Related News Articles

09/18/2017

17 percent of Americans over age 65 use wearables to monitor vital signs and track fitness.

09/10/2017

The biggest stress from hurricanes seems to come to bear on senior citizens who have cognitive difficulties.

09/04/2017

Chronic loneliness, a disturbing trend that poses more of a public health threat than obesity.

09/01/2017

Person reduces medication as a result of virtual reality distraction.

09/01/2017

Multi-media platforms, social outlets, security.

Meet or hear Laurie in one of the following:

Market Overview for Technology for Aging in Place

Monthly blog archive

You are here

Aging tech market: Selling fear, uncertainty, and doubt? Or devastation?

Today, this is a non-blog blog entry:  I am not targeting any specific vendors. But I think it has to be put out on the table. There is a not-so-fine line between offering products that assuage fear and pitching product offerings within a terrifying context. I saw such a pitch today and I was so upset, I had to leave the room.

So let's get right to the point. Marketers would never sell wheelchairs or walkers by showing pictures of car crashes and before-after shots of once-healthy and now-paraplegic individuals. Marketers do not sell diet programs by showing pictures of 400 pound individuals or those who have suffered amputations as a result of weight-related diabetes. Of course they wouldn't. How offensive.

So too, marketers should not conceive of marketing programs for cognitive fitness or memory-related drugs based on showing video footage of the severe cognitive decline of individuals suffering from Alzheimer's.  Why not? Even if there was proof of efficacy and there is no proof, let's try to imagine who is the target audience to view such material.

Adult children of Alzheimer's sufferers -- perhaps early stage, not yet incapacitated?  Can a vendor be offering a guarantee that the disease won't progress? Okay, then forget that. What the disease looks like?  If you can't prevent the car crash that results in wheelchair dependency, and you can't prevent the horrors of severe obesity, then vendors should stay silent on what Alzheimer's looks like in its end stage.  Plenty of information and documentary footage exists out there for those who are looking for it. The Alzheimer's Association exists to provide insight and guidance.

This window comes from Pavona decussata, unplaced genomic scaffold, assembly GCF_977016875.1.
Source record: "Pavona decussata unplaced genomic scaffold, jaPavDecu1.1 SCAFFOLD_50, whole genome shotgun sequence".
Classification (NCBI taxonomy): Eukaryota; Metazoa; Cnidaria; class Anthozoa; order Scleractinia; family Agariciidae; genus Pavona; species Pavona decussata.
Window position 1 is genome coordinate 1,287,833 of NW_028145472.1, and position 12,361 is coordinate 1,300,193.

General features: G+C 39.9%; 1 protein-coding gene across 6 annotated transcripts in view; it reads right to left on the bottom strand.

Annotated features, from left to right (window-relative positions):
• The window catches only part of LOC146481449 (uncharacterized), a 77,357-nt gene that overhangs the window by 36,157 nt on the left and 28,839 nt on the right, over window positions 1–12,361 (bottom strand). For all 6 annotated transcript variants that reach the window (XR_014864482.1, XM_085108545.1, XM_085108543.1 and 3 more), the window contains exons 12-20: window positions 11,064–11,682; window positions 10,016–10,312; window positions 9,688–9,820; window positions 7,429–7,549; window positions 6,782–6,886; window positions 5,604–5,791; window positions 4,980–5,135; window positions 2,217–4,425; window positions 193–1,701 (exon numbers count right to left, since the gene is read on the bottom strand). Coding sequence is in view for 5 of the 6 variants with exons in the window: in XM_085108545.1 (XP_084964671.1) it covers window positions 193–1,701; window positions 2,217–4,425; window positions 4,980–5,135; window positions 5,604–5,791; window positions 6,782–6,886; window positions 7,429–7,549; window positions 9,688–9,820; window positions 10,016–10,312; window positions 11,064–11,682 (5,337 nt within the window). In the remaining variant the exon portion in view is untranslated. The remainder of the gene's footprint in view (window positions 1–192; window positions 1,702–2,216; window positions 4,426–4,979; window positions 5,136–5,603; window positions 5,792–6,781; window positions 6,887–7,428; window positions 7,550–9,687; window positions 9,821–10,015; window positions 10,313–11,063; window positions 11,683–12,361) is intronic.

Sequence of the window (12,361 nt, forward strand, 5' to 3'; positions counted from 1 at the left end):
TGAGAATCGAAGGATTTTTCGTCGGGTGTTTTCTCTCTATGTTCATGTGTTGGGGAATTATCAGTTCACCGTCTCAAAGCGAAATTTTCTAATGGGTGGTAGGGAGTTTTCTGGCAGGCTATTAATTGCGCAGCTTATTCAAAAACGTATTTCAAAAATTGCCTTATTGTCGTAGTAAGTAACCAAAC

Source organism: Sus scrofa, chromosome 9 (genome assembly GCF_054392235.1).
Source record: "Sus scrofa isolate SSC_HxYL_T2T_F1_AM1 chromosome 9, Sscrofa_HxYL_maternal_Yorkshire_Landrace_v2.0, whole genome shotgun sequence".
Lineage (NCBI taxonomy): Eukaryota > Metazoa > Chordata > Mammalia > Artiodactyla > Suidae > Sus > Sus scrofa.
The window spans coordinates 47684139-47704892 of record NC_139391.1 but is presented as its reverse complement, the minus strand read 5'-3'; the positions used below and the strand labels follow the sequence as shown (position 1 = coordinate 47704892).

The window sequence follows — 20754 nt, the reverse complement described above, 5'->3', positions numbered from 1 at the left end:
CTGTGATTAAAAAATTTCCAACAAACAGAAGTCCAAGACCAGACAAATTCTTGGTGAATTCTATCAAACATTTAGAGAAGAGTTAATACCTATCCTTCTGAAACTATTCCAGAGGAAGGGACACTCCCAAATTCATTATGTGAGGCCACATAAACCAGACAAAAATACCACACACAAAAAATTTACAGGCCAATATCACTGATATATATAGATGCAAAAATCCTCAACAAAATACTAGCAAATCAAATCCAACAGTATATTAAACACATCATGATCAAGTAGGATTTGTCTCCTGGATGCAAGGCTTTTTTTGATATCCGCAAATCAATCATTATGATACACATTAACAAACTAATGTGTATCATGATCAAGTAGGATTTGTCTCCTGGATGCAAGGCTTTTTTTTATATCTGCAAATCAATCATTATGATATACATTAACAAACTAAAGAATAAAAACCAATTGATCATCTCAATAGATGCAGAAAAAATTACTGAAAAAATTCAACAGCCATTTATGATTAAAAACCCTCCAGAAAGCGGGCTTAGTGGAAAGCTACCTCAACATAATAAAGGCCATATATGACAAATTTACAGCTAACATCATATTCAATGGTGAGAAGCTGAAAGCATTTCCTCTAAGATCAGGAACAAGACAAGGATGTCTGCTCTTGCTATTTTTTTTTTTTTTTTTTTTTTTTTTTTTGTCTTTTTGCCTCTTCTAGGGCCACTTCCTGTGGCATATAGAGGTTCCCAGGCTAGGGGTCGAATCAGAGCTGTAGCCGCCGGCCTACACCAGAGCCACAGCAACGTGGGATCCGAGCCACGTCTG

How about baby boomers whose parents died of it? Well, truth be told, that's why I am writing this -- I guess this really bugs me because my mother died a bad death from this disease.  Just like Aricept and related drugs were not going to prevent her decline (from singing and playing the piano to becoming virtually catatonic) and eventual death, I am not happy watching video of similarly horrific decline in the context of the sale of a product.

Any product, whether it is fall detection, sensor-based monitoring, telehealth technologies, medication reminders, seat belts,or anything else where the apparent non-use of the product results in a horrific outcome -- this is no way to match solutions to problems or overcome possible purchaser objections.  If a marketer can't discuss the usefulness of a product in a non-horrific context, then it shouldn't be on the market.

 

Comments

As you stated in your research paper. Only 14% of baby boomers know about the products already available for the elderly. We have a lot of educating to do. There is no place for the FUD Factor (Fear, Uncertainty and Doubt)in our industry.

I am very sorry you were exposed to this type of "Pitch". There is a place for selling and there is a place for educating. There is also a huge difference between the two. Thank you for reminding all of us.

login account